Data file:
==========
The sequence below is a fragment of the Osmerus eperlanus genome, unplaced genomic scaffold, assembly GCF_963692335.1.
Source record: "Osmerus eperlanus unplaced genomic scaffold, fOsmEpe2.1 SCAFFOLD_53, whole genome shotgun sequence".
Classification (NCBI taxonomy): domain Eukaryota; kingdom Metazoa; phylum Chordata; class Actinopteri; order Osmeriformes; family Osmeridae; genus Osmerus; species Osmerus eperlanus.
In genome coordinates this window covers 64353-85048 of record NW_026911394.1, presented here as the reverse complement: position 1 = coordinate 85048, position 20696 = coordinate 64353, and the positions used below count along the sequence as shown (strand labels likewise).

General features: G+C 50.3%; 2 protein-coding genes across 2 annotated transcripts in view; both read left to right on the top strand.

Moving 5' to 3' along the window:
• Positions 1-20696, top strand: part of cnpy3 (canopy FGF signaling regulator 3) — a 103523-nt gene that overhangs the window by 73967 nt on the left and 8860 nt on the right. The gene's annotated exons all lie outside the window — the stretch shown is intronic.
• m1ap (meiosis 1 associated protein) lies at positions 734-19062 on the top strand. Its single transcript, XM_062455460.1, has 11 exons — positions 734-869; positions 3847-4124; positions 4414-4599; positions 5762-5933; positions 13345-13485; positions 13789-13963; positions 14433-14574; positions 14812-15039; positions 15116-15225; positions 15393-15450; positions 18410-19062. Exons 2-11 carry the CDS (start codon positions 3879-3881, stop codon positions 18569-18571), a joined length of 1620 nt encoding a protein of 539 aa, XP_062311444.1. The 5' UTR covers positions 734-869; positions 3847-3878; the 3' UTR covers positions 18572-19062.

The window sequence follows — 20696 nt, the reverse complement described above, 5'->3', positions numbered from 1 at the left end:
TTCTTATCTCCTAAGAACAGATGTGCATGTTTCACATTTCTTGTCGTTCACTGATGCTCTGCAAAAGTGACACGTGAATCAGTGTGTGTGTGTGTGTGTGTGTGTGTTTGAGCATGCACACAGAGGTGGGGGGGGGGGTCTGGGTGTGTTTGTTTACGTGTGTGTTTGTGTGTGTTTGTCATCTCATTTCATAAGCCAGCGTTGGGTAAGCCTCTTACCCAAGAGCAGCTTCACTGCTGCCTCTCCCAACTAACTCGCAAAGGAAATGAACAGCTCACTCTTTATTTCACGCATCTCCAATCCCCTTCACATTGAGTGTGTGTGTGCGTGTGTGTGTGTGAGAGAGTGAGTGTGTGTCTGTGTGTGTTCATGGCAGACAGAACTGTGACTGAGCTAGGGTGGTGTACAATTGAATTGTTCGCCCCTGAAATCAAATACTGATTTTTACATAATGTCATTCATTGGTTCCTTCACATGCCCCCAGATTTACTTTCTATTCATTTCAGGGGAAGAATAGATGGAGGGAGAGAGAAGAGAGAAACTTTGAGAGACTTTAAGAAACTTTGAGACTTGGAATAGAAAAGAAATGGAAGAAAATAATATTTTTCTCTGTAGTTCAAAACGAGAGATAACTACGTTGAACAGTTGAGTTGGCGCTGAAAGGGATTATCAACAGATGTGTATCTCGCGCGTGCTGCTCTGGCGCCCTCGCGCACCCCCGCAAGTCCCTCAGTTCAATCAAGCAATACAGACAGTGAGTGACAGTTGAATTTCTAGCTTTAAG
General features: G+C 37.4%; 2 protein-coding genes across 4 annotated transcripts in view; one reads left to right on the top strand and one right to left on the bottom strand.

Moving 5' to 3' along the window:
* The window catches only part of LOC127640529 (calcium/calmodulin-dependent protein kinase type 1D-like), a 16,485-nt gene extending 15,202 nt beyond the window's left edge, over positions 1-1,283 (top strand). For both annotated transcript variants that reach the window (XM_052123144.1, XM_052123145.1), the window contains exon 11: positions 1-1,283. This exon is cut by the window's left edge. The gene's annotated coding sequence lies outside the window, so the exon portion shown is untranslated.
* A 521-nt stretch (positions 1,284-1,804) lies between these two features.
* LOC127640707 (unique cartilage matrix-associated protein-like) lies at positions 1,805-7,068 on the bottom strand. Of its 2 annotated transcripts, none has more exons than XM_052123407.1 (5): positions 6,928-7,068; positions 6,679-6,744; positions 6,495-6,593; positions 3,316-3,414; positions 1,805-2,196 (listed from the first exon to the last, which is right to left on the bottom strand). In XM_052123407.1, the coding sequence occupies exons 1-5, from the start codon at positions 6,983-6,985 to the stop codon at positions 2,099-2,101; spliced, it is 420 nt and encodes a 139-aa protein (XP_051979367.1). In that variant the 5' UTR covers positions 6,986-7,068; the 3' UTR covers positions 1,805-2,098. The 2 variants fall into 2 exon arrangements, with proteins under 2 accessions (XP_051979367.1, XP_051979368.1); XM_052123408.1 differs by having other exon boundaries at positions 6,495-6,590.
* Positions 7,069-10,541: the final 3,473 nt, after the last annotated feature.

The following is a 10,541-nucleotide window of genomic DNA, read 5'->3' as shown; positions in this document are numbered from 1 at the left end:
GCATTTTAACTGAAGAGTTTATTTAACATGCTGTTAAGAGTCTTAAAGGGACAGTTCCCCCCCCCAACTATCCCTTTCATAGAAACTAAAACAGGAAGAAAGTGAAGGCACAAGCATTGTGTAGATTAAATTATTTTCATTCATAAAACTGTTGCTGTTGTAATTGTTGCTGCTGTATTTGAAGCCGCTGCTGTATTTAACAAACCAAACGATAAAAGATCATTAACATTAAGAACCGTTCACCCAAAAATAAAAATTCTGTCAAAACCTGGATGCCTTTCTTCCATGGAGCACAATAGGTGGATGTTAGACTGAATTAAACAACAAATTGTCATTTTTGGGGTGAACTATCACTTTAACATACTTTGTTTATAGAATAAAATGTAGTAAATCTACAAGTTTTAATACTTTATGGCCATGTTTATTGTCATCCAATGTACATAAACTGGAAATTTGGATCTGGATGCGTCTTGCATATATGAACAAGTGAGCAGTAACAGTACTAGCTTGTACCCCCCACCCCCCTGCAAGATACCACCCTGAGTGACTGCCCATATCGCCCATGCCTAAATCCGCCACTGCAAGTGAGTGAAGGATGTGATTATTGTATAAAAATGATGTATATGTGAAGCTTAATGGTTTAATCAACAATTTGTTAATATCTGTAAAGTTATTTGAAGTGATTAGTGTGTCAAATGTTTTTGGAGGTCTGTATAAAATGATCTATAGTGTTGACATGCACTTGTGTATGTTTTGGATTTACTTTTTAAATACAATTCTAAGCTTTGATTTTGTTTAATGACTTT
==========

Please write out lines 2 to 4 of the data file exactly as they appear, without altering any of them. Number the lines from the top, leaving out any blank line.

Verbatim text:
Source record: "Osmerus eperlanus unplaced genomic scaffold, fOsmEpe2.1 SCAFFOLD_53, whole genome shotgun sequence".
Classification (NCBI taxonomy): domain Eukaryota; kingdom Metazoa; phylum Chordata; class Actinopteri; order Osmeriformes; family Osmeridae; genus Osmerus; species Osmerus eperlanus.
In genome coordinates this window covers 64353-85048 of record NW_026911394.1, presented here as the reverse complement: position 1 = coordinate 85048, position 20696 = coordinate 64353, and the positions used below count along the sequence as shown (strand labels likewise).